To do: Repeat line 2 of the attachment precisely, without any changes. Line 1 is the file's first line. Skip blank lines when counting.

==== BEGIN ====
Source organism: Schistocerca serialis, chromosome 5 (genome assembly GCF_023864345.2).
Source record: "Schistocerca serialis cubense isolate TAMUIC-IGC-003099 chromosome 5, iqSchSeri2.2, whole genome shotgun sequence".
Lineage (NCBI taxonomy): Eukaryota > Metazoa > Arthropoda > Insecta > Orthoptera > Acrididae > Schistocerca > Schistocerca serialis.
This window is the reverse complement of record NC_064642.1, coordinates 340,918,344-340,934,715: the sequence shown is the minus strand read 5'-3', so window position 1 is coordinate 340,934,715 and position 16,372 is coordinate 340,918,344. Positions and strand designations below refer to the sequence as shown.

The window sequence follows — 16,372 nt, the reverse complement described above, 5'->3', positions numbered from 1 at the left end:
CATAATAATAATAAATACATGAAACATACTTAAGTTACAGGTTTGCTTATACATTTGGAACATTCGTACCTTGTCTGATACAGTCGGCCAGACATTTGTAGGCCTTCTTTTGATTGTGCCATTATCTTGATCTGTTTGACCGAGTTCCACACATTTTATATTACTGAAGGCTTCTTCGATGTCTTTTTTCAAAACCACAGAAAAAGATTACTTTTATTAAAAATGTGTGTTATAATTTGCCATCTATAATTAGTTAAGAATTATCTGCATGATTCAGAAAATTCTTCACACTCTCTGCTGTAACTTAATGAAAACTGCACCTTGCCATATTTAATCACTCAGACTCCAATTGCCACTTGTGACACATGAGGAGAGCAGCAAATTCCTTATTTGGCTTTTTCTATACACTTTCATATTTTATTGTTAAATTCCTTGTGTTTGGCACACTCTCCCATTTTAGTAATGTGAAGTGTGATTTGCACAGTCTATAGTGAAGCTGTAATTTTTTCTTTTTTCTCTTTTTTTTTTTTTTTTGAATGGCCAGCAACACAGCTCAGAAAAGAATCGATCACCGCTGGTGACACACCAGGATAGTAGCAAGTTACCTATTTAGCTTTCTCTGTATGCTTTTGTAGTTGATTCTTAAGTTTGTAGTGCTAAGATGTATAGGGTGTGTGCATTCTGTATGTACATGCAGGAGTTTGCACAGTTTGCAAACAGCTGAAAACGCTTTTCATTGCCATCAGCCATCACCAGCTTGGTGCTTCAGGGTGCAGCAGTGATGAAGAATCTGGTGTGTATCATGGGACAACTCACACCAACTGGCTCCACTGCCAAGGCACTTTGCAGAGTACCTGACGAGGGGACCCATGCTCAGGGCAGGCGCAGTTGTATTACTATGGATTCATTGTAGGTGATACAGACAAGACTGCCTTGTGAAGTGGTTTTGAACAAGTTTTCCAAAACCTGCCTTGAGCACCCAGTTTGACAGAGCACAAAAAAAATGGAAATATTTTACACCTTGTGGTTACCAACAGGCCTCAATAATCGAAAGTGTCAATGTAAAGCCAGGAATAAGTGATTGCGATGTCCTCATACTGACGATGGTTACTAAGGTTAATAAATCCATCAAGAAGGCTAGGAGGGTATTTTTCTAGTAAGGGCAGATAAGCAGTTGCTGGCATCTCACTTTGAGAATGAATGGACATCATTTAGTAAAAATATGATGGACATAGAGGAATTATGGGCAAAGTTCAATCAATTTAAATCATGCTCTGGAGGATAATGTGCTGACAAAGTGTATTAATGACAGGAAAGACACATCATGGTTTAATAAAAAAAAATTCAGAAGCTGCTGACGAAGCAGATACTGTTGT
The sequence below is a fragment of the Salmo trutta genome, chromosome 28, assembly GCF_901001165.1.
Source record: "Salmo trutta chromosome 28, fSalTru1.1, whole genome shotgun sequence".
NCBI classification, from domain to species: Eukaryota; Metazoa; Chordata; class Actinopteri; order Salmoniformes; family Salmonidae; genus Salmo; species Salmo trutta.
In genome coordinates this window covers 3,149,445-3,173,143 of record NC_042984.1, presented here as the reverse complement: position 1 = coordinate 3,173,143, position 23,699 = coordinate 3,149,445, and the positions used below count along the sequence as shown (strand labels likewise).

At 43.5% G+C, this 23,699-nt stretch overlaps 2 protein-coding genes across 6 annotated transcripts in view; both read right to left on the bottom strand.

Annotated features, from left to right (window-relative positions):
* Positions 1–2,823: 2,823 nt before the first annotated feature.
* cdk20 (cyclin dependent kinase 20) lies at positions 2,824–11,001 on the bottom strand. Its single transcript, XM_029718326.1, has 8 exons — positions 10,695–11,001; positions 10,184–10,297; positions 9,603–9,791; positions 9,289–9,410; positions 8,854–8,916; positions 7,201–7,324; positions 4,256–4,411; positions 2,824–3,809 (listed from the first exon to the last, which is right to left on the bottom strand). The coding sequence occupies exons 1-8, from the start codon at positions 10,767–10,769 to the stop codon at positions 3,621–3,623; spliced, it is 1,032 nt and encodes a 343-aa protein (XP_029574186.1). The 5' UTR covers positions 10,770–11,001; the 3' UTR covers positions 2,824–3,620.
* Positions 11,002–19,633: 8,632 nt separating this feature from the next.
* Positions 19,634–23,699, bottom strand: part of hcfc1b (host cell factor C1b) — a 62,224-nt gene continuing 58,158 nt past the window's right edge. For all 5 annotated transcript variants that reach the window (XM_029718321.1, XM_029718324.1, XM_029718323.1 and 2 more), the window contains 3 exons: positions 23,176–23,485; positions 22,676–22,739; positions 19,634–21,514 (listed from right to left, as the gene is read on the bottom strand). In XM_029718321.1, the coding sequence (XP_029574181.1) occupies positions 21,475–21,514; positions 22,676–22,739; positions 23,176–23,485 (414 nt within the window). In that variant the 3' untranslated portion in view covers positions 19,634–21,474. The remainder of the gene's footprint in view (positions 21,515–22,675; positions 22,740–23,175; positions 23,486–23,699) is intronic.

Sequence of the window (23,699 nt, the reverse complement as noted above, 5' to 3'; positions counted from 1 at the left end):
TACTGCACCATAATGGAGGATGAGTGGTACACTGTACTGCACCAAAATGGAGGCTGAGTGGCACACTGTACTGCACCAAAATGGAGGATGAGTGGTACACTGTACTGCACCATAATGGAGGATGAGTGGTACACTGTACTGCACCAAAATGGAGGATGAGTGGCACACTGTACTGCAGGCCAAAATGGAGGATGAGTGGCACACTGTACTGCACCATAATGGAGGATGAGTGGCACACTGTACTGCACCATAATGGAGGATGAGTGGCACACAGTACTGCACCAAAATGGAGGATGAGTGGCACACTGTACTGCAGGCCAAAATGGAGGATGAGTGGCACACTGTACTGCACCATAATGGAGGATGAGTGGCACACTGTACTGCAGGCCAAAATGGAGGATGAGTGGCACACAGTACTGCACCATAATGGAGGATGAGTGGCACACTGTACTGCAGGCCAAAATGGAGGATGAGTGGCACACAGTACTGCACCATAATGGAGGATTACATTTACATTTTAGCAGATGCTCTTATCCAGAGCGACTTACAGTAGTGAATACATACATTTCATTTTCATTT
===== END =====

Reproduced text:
Source record: "Schistocerca serialis cubense isolate TAMUIC-IGC-003099 chromosome 5, iqSchSeri2.2, whole genome shotgun sequence".